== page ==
Still, I'm sure young readers of sci-fi adventures will enjoy all this, especially with Bassan as the occasional hook. Older readers will have a bit of fun watching all of it play out, though its lack of general refinement will hinder a greater appreciation. It's not bad material, and Cavanaugh clearly has a sense of making sci-fi seem a little more human-scaled than it can sometimes seem. It's both and not quite what similar material has accomplished numerous times already. If you're still looking for the Prometheus alternative, this will probably be it.
I’m glad I was able to read all three books in the series. I enjoyed them immensely. If Mr. Cavanaugh’s books are indicative of the Space Opera genre, I’ll definitely be reading more of them.
Forty years earlier, Byron helped end the Vindicarn War and became a hero in the process. But it wasn’t without sacrifice and great personal loss. Twenty years after, he finds new friendship, a loving mate, and gets back in the pilot’s seat to prevent a catastrophe from eliminating the planet Tgren. I just summed up the first two books in two sentences.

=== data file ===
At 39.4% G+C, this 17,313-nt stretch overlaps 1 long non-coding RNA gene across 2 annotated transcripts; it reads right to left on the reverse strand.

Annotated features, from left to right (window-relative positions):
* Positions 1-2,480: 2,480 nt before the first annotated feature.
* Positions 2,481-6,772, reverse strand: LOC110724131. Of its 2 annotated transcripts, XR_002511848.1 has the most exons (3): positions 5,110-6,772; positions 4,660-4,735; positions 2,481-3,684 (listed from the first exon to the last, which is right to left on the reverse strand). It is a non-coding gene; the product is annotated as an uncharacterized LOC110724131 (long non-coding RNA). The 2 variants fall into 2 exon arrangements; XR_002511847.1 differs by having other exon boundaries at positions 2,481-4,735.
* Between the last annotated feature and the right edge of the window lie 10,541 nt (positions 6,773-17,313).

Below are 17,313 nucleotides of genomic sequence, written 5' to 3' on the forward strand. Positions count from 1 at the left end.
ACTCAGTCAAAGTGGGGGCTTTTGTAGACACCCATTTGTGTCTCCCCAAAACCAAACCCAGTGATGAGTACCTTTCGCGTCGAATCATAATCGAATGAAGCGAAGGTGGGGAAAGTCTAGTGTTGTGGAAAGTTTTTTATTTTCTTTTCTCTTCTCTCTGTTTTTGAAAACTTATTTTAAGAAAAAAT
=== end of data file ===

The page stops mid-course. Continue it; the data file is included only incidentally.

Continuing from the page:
Now Byron is twenty years older, married, and has a young, mixed-raced (half-Cassan/half-Tgren) son named Bassan. He no longer flies an explorer ship, and his days as a fighter pilot are over. As Commander of a Cassan base on Tgren, all he has to worry about are occasional stray attacks and appeasing the egos of the Tgren prefects and bureaucrats. Or so he thinks…
Bassan doesn’t have many friends because of his ‘half-breed’ status, so he is bullied often. Drent is his closest friend and mixed race, too. He is the son of Senior Science Officer Mevine, Byron’s close friend. Bassan doesn’t have an interest in flying like his parents do. He’s more interested in the scientific and technological aspect of things. He is excited beyond belief when his class takes a field trip to the alien ship where Officer Mevine works.
Parents can tell kids ‘Look, but don’t touch’, as much as they like, but…I guess they don’t listen in space either. Soon after the trip, Bassan starts having terrorizing nightmares; the alien ship on Tgren starts sending signals from a once dormant console. Soon the other planets in the system begin uncovering alien ships on their own planets too.